Despite the market turmoil, these global utility stocks are still trending higher and paying sizable dividends.
The US is in really bad shape, though we know the extent of it. Europe is not as bad as people think.
Those two albatrosses could reverse any rally, stop any bull in its tracks. We are all trying to figure out how much impact these have had and could have. Does an ineffectual president and a fractious congress equal a 1% decline in GDP from levels that were low already? If Italy goes bust, does that mean we go into a second recession?
You have to visualize these crimes against the economy on a calm day, because on a down day they both seem unfathomable and on an up day they can seem trivial.
I think the dysfunction in the U.S. was a huge wake-up call to the world that, right now, we are politically bankrupt. The Standard & Poor's downgrade crystallized what most people are unwilling to say, which is that until our president loses in the election, which I don't think he will, or the Tea Party obstructionist anarchists fall by the wayside, we can't really have an economic recovery of any sort in this country.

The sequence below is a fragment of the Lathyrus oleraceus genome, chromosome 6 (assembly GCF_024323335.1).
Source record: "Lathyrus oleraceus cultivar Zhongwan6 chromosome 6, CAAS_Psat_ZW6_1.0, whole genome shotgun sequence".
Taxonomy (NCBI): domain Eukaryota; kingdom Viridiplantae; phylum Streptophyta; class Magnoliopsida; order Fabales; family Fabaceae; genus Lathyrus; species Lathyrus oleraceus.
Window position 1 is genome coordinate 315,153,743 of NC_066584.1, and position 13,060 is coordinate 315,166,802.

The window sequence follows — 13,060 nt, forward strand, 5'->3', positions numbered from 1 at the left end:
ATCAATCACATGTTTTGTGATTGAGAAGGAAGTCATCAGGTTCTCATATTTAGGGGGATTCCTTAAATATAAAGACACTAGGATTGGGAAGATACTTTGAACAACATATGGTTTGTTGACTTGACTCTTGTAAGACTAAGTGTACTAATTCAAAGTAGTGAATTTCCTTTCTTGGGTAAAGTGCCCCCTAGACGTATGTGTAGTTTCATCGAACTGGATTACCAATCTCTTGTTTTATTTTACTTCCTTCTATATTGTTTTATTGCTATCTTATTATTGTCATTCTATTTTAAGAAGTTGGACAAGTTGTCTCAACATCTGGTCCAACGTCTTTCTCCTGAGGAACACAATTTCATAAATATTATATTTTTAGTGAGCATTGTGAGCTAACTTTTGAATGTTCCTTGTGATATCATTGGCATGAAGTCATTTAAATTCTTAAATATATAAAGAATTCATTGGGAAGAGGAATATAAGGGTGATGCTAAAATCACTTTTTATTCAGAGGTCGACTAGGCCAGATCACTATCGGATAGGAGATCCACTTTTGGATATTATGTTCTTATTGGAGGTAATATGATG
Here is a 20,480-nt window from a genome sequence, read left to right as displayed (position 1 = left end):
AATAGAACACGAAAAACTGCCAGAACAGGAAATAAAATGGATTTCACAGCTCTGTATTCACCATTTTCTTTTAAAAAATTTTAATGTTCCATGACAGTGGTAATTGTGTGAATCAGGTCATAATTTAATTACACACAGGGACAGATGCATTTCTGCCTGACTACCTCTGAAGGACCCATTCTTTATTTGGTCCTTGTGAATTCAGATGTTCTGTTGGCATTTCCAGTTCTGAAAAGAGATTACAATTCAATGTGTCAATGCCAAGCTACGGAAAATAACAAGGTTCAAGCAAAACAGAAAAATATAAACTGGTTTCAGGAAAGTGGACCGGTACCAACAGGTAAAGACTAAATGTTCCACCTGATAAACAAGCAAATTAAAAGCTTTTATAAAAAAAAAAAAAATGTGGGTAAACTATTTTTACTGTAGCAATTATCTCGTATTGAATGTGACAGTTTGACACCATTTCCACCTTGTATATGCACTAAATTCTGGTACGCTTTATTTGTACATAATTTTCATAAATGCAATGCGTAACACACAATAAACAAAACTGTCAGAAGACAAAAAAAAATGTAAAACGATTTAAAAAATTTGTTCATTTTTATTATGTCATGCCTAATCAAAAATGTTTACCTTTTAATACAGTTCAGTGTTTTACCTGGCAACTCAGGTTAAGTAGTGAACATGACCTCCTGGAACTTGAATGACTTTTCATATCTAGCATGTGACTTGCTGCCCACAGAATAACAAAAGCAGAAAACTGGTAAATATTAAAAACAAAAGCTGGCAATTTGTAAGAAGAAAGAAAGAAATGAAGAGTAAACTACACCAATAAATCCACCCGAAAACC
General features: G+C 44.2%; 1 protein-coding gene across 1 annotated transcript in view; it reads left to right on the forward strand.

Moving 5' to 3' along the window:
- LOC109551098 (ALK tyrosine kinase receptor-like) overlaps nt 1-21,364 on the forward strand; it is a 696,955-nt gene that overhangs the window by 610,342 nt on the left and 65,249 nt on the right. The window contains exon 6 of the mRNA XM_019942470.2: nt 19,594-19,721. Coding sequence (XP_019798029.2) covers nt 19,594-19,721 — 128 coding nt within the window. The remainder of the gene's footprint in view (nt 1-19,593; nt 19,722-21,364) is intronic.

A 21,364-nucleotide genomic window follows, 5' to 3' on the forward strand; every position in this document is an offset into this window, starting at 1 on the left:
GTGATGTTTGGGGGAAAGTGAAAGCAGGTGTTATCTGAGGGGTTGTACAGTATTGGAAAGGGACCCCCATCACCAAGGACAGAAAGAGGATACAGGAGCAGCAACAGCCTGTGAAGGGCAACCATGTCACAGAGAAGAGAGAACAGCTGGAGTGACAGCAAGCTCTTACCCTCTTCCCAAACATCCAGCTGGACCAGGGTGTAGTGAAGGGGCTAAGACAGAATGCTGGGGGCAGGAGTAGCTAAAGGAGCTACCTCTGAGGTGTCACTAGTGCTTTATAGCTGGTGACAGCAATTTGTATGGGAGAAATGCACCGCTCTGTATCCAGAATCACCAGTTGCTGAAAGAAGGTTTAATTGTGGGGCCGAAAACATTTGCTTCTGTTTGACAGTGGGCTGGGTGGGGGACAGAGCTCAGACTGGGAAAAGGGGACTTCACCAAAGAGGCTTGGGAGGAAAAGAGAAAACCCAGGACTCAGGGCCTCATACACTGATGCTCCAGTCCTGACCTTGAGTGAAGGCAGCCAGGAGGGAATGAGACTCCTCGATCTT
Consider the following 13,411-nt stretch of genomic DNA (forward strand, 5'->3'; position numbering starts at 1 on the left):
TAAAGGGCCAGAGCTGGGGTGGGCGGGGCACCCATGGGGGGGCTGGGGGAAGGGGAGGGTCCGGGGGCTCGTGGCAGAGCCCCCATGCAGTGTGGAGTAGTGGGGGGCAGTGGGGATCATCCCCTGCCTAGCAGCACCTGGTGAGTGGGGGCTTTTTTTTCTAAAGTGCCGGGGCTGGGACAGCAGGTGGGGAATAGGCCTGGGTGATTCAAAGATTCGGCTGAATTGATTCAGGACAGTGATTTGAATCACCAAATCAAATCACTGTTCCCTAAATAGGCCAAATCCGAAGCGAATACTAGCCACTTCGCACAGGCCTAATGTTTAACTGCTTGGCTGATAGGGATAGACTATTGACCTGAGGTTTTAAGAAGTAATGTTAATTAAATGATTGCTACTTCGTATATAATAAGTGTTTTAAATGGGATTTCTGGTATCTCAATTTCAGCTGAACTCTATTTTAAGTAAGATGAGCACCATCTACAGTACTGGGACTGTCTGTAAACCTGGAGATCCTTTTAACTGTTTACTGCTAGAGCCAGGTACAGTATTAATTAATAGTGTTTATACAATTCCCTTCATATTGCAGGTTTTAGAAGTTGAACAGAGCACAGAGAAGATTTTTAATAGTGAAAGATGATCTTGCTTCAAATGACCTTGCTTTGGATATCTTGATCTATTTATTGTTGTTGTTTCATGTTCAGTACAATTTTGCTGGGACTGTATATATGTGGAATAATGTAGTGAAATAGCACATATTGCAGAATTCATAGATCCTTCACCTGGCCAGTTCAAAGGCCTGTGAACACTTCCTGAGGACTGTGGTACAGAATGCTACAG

Stocks surge after the Fed soothes raw nerves with the promise of 2 more years of easy money. But be careful, as rapid turns mean danger.
What a difference a day makes. Monday, it was all doom and despair as traders reacted to the weekend news that America had lost its AAA credit rating and was docked to AA+. Fear and panic were at work.
Stocks melted in response, continuing one of the worst runs in history. By one measure, Monday's sell-off was the worst seen in more than 70 years. By another measure, the overall market had reached its most oversold level since the 1930s. In a blog post after the close, I wrote that we were nearing a turnaround point.
Tuesday, we got it. Equities launched higher, led by beleaguered bank stocks, after the Federal Reserve acknowledged recent economic weakness and vowed to keep the firehouse of easy money going until 2013. The question now is: Can the positive momentum continue?
Rising food prices pushed overall inflation up in July, but the country could soon see a peak.
Exxon has held that title since 2005, but Apple surged ahead for much of the day Tuesday.
Which is the world's most valuable company: Apple (AAPL) or Exxon Mobil (XOM)?
Until Tuesday, the answer had been Exxon. We're talking about a company that set a record in 2008 for the highest quarterly earnings of any company ever. But Apple shares have been on an unbelievable march since 2009, and Apple passed Exxon to become the most valuable company.